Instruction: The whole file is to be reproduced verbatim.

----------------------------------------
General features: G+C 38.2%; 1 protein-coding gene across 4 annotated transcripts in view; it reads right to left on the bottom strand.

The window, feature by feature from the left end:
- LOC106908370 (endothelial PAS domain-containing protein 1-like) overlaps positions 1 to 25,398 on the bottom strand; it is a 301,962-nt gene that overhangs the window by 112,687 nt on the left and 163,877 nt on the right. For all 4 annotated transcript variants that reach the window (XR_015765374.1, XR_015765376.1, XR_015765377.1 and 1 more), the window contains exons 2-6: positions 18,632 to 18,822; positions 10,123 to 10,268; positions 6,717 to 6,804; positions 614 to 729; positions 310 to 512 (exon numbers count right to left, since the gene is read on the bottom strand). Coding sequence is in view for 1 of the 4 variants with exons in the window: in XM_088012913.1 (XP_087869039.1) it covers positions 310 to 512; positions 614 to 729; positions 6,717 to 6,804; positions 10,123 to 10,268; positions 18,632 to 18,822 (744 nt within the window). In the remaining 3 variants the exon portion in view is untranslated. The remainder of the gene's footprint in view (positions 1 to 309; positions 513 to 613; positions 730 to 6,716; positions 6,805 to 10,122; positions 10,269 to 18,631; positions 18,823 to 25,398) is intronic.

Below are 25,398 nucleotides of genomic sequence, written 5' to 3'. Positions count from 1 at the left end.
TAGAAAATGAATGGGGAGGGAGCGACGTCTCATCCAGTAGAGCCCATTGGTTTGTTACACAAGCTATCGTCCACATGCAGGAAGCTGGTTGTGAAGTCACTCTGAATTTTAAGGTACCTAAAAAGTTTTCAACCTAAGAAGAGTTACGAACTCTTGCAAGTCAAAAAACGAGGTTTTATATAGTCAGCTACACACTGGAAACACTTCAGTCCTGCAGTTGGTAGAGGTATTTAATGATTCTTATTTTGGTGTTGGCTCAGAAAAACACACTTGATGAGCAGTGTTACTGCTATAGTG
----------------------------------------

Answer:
General features: G+C 38.2%; 1 protein-coding gene across 4 annotated transcripts in view; it reads right to left on the bottom strand.

The window, feature by feature from the left end:
- LOC106908370 (endothelial PAS domain-containing protein 1-like) overlaps positions 1 to 25,398 on the bottom strand; it is a 301,962-nt gene that overhangs the window by 112,687 nt on the left and 163,877 nt on the right. For all 4 annotated transcript variants that reach the window (XR_015765374.1, XR_015765376.1, XR_015765377.1 and 1 more), the window contains exons 2-6: positions 18,632 to 18,822; positions 10,123 to 10,268; positions 6,717 to 6,804; positions 614 to 729; positions 310 to 512 (exon numbers count right to left, since the gene is read on the bottom strand). Coding sequence is in view for 1 of the 4 variants with exons in the window: in XM_088012913.1 (XP_087869039.1) it covers positions 310 to 512; positions 614 to 729; positions 6,717 to 6,804; positions 10,123 to 10,268; positions 18,632 to 18,822 (744 nt within the window). In the remaining 3 variants the exon portion in view is untranslated. The remainder of the gene's footprint in view (positions 1 to 309; positions 513 to 613; positions 730 to 6,716; positions 6,805 to 10,122; positions 10,269 to 18,631; positions 18,823 to 25,398) is intronic.

Below are 25,398 nucleotides of genomic sequence, written 5' to 3'. Positions count from 1 at the left end.
TAGAAAATGAATGGGGAGGGAGCGACGTCTCATCCAGTAGAGCCCATTGGTTTGTTACACAAGCTATCGTCCACATGCAGGAAGCTGGTTGTGAAGTCACTCTGAATTTTAAGGTACCTAAAAAGTTTTCAACCTAAGAAGAGTTACGAACTCTTGCAAGTCAAAAAACGAGGTTTTATATAGTCAGCTACACACTGGAAACACTTCAGTCCTGCAGTTGGTAGAGGTATTTAATGATTCTTATTTTGGTGTTGGCTCAGAAAAACACACTTGATGAGCAGTGTTACTGCTATAGTG